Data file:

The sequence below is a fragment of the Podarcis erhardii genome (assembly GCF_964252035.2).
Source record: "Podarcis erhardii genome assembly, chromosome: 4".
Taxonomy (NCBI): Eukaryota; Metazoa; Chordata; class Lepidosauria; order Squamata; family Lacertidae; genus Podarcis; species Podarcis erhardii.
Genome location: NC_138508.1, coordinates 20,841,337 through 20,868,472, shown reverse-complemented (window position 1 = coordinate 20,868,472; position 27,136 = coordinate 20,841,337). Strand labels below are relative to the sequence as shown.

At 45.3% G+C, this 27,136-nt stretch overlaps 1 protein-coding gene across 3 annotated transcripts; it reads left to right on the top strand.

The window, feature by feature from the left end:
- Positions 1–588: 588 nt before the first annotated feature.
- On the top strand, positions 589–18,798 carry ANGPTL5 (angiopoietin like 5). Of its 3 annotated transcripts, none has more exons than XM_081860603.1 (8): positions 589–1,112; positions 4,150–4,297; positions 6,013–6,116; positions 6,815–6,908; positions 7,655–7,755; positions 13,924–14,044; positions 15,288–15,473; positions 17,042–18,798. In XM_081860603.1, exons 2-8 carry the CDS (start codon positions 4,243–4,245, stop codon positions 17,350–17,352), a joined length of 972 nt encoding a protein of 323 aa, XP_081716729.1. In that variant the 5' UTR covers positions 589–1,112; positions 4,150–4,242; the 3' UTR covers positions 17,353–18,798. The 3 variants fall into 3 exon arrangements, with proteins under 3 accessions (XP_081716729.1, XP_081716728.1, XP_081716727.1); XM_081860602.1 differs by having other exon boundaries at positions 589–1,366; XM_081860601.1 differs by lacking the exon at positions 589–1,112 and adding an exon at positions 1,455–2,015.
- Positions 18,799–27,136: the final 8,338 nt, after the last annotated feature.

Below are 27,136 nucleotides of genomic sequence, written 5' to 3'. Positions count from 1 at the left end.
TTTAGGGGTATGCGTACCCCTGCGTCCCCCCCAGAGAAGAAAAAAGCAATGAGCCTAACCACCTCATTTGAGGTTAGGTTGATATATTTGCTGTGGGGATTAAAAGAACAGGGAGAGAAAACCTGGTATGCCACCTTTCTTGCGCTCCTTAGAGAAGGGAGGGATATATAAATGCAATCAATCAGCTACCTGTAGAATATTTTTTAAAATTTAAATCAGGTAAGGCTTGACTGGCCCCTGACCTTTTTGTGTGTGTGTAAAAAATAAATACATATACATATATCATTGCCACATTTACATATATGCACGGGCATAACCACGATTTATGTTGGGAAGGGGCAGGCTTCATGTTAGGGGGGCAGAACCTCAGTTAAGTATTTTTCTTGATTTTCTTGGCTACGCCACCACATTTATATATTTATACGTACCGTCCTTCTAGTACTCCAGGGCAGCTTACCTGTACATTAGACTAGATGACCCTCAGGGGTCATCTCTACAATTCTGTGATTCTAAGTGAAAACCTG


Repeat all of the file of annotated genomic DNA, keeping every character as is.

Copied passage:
The sequence below is a fragment of the Podarcis erhardii genome (assembly GCF_964252035.2).
Source record: "Podarcis erhardii genome assembly, chromosome: 4".
Taxonomy (NCBI): Eukaryota; Metazoa; Chordata; class Lepidosauria; order Squamata; family Lacertidae; genus Podarcis; species Podarcis erhardii.
Genome location: NC_138508.1, coordinates 20,841,337 through 20,868,472, shown reverse-complemented (window position 1 = coordinate 20,868,472; position 27,136 = coordinate 20,841,337). Strand labels below are relative to the sequence as shown.

At 45.3% G+C, this 27,136-nt stretch overlaps 1 protein-coding gene across 3 annotated transcripts; it reads left to right on the top strand.

The window, feature by feature from the left end:
- Positions 1–588: 588 nt before the first annotated feature.
- On the top strand, positions 589–18,798 carry ANGPTL5 (angiopoietin like 5). Of its 3 annotated transcripts, none has more exons than XM_081860603.1 (8): positions 589–1,112; positions 4,150–4,297; positions 6,013–6,116; positions 6,815–6,908; positions 7,655–7,755; positions 13,924–14,044; positions 15,288–15,473; positions 17,042–18,798. In XM_081860603.1, exons 2-8 carry the CDS (start codon positions 4,243–4,245, stop codon positions 17,350–17,352), a joined length of 972 nt encoding a protein of 323 aa, XP_081716729.1. In that variant the 5' UTR covers positions 589–1,112; positions 4,150–4,242; the 3' UTR covers positions 17,353–18,798. The 3 variants fall into 3 exon arrangements, with proteins under 3 accessions (XP_081716729.1, XP_081716728.1, XP_081716727.1); XM_081860602.1 differs by having other exon boundaries at positions 589–1,366; XM_081860601.1 differs by lacking the exon at positions 589–1,112 and adding an exon at positions 1,455–2,015.
- Positions 18,799–27,136: the final 8,338 nt, after the last annotated feature.

Below are 27,136 nucleotides of genomic sequence, written 5' to 3'. Positions count from 1 at the left end.
TTTAGGGGTATGCGTACCCCTGCGTCCCCCCCAGAGAAGAAAAAAGCAATGAGCCTAACCACCTCATTTGAGGTTAGGTTGATATATTTGCTGTGGGGATTAAAAGAACAGGGAGAGAAAACCTGGTATGCCACCTTTCTTGCGCTCCTTAGAGAAGGGAGGGATATATAAATGCAATCAATCAGCTACCTGTAGAATATTTTTTAAAATTTAAATCAGGTAAGGCTTGACTGGCCCCTGACCTTTTTGTGTGTGTGTAAAAAATAAATACATATACATATATCATTGCCACATTTACATATATGCACGGGCATAACCACGATTTATGTTGGGAAGGGGCAGGCTTCATGTTAGGGGGGCAGAACCTCAGTTAAGTATTTTTCTTGATTTTCTTGGCTACGCCACCACATTTATATATTTATACGTACCGTCCTTCTAGTACTCCAGGGCAGCTTACCTGTACATTAGACTAGATGACCCTCAGGGGTCATCTCTACAATTCTGTGATTCTAAGTGAAAACCTG